The Atlantic Daily: Design Your Own Ideal Post-pandemic Social Life

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The Atlantic

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In the coming months, much of the country will exit this pandemic with a better sense of how they’d like to spend their time. They’ll divide into two camps, my colleague Joe Pinsker predicts: Team Yes, who will sign up for more concerts and parties and weddings and casual hangs and after-work drinks, and Team Couch, who will take the opportunity to slow down from their pre-pandemic social calendar, wondering if maybe there were some benefits to this whole social-distancing thing.

Will the summer devolve into an all-out war between introverts and extroverts? Our Family editor Julie Beck talked with our staff writers Katherine J. Wu (who likes her alone time) and Amanda Mull (who misses crowded bars) about how both groups may approach post-pandemic life.

Tell us: How did the pandemic change your feelings about socializing?


One question, answered: An anonymous reader is having trouble reaching an agreement on homework rules with their stepdaughter’s mom. Abby Freireich and Brian Platzer respond in our latest “Homeroom” column:

So many parents whose children are in shared custody experience the frustration and powerlessness you expressed. … In finding a solution, you’ll need to do what you can to show her that the adults in her life are working together for her sake.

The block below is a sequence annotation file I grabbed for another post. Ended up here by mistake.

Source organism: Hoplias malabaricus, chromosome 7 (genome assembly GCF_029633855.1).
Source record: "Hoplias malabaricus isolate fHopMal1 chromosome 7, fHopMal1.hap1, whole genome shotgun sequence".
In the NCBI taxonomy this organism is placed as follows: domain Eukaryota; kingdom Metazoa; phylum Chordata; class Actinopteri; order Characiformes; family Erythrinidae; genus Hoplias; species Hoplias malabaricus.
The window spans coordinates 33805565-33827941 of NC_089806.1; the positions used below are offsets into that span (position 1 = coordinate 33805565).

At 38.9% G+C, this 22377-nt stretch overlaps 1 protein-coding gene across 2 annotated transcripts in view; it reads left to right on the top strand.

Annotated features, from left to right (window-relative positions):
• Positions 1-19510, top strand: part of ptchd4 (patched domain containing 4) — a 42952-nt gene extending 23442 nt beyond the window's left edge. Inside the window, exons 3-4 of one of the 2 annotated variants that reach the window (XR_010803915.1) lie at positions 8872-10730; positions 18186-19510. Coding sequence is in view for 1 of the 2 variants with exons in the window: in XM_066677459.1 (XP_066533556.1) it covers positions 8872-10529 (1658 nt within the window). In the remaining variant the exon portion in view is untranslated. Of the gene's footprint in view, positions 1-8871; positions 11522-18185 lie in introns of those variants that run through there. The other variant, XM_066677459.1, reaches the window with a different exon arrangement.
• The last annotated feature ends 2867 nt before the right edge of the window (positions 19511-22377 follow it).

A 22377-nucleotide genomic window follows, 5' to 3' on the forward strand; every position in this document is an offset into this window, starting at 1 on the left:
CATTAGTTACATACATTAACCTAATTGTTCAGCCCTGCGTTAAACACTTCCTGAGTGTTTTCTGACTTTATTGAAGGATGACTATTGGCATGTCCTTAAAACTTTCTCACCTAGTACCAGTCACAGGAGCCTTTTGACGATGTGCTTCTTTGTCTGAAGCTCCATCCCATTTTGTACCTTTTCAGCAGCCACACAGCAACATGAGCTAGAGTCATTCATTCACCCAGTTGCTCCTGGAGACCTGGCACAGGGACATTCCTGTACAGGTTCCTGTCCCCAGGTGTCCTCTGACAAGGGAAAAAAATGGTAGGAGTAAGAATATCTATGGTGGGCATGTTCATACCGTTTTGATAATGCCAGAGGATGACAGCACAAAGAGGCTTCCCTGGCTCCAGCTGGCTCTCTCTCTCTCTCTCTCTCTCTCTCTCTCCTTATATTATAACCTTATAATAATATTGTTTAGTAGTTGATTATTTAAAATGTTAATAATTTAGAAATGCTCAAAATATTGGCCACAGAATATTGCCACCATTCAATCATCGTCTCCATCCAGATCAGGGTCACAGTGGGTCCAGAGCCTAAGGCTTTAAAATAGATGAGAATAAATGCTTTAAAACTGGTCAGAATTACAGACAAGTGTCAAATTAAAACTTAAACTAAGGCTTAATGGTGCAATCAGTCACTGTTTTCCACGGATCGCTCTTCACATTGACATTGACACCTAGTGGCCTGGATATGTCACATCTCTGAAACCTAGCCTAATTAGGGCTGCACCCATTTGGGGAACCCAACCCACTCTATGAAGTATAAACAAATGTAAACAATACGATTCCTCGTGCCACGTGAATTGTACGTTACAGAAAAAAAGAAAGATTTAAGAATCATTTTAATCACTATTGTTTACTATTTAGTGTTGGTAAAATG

Keep reading. Every Tuesday, Abby and Brian take questions from readers about their kids’ education. Have one? Email them at homeroom@theatlantic.com.

Recommended Reading


What to read if … you’re struggling to balance work and parenting:

President Joe Biden is expected to call for paid parental leave in his address to Congress tomorrow. The first congressperson to ever officially take paternity leave, Democrat Colin Allred of Texas, is ready to fight for it.

Tonight’s Atlantic-approved activity:

Perhaps spring is here. / Perhaps it will all be worth it.

National Poetry Month is drawing to a close, but there’s still time to celebrate: Here are seven poems our writers and editors recommend, including Hieu Minh Nguyen’s “Uptown, Minneapolis, Minnesota” (quoted above).

Today’s break from the news:

Fish sticks make no sense.


Every weekday evening, our editors guide you through the biggest stories of the day, help you discover new ideas, and surprise you with moments of delight. Subscribe to get this delivered to your inbox.